My local indie bookshop had one of these left in stock and they kindly held it for me. I ran up there in my garden clothes and damp do-rag because I was so excited to have this book in my hands. 

As soon as it was rung up and handed across the counter to me, I opened the cover, turned to the opening lines and saw---Lo! "Lo," I said aloud. "Interesting choice." I asked them if they needed any copies of my book ("Staubs and Ditchwater") and we agreed the 3 they have in stock will do until I get back from PSG. I declined a bag but got a bright bookmark.  Holding the book to my chest, I tip-tapped out the door and across the street to the car. I sat there for a moment, looking at the cover, then smelling the top of the book, as one does.

I was almost afraid to start reading it.  It has loomed so large in my vision for so long. In high school, I was introduced to Beowulf through Tolkien's 1936 paper, "Beowulf: The Monsters and the Critics." I was voracious for all things Tolkien--still am, obviously. In my sophomore year, our English class required a paper on some literary topic or other. I don't remember now. What I do remember was that it was to be 5-7 pages and I wrote "The Successful Sustentation of a Secondary World in the Works of JRR Tolkien." It was 33 pages long. My teacher was not amused but I did get an A+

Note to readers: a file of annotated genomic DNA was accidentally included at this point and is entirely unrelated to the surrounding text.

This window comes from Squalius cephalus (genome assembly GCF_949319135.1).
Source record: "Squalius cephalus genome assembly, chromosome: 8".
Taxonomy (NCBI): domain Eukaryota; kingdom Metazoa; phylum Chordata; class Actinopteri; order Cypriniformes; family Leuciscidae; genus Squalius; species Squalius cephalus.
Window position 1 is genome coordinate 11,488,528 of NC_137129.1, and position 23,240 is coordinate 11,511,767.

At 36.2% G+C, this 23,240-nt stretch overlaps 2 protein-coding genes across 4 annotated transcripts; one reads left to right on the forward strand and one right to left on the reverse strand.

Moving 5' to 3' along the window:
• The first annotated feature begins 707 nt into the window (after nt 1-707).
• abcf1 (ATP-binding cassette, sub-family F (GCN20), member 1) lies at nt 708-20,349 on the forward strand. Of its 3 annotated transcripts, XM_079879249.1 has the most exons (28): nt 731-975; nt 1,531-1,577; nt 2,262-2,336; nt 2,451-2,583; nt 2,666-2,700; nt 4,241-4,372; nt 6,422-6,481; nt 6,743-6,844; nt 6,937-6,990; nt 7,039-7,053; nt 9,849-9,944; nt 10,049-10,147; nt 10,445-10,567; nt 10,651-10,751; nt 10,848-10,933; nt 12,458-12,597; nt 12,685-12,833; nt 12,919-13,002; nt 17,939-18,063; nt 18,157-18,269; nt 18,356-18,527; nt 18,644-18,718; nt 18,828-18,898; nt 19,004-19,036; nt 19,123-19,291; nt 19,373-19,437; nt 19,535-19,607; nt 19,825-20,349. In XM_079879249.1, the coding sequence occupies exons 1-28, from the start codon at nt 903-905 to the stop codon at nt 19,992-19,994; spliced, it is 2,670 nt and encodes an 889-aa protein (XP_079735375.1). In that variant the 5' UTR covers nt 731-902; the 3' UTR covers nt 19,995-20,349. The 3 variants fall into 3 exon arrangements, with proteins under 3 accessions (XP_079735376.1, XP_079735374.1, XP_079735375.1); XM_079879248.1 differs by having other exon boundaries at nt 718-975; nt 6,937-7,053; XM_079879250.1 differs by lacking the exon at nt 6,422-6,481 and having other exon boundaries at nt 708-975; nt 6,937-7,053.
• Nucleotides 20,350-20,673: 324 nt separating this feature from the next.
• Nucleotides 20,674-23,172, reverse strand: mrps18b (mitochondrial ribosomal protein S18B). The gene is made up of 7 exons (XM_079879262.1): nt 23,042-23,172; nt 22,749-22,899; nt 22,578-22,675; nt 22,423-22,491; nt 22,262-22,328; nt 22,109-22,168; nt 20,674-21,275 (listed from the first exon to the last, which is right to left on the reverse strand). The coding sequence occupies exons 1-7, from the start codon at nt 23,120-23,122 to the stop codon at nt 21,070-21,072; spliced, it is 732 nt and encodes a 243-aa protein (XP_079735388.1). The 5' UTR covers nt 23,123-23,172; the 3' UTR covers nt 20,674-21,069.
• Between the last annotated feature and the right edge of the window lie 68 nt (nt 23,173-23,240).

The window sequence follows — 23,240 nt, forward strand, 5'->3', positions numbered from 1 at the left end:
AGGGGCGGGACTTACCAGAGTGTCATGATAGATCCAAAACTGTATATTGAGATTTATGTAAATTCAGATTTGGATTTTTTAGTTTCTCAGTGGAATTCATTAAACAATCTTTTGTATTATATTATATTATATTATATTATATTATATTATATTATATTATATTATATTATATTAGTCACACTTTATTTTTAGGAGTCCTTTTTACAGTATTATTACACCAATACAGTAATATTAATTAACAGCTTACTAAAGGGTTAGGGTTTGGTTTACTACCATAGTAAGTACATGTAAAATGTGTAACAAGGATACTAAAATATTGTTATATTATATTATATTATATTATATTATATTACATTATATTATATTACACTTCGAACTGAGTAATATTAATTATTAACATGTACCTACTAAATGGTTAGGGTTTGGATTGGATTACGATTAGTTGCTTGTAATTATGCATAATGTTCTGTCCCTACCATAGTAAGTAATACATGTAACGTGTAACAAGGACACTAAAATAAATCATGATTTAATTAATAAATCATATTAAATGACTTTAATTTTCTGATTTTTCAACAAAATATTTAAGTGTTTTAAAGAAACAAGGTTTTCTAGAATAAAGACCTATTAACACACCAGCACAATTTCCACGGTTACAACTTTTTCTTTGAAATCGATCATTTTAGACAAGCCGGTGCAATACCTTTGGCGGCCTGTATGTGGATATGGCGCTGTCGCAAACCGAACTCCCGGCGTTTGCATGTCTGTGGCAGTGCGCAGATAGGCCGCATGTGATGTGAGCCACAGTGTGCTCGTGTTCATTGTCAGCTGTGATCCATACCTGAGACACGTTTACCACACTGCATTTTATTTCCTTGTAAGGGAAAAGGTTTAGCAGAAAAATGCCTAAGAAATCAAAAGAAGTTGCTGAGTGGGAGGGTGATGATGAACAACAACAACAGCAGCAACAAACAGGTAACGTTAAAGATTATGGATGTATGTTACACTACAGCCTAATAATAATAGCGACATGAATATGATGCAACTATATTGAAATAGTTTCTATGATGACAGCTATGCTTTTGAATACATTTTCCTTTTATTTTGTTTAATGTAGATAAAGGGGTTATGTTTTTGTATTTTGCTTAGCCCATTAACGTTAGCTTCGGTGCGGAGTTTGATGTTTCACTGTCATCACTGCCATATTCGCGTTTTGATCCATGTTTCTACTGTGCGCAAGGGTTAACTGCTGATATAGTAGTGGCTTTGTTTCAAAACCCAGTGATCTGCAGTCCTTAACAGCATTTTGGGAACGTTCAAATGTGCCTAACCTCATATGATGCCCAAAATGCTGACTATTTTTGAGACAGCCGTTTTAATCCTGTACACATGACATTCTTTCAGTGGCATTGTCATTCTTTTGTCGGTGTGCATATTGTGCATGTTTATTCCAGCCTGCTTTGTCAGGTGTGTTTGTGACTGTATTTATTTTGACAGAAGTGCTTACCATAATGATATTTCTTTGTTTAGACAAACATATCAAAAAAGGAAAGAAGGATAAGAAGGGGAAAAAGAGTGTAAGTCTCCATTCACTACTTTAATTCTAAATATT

I've printed out a copy of  "Beowulf: The Monsters and the Critics" and will read that in advance of a serious reading of this new/old translation.  But what I've pondered today--while watering the gardens, processing fresh fruit and greens, making supper--is that reading faery tales and Froissart, living with Moomin trolls and Peter Pan, delving into Gawain and Farmer Giles and the Shire is what made me a Pagan.

Yes, for sure I have always experienced the Divines through Nature. I have felt myself  aligned with the cycles of the season, even before I called it the Wheel of the Year. I come from a family that honors its women folk as healers and mystics, as witches, in fact.

But the thing that sent me deeply into my own cultural past--into a world filled with magic and mystery--and made me wonder about the "religions" that were around the British Isles before Christianity got there was my reading and absorbing that "secondary" world.

So young Christopher has caused this to be published at last. Beowulf! Tolkien!

I can barely contain my glee.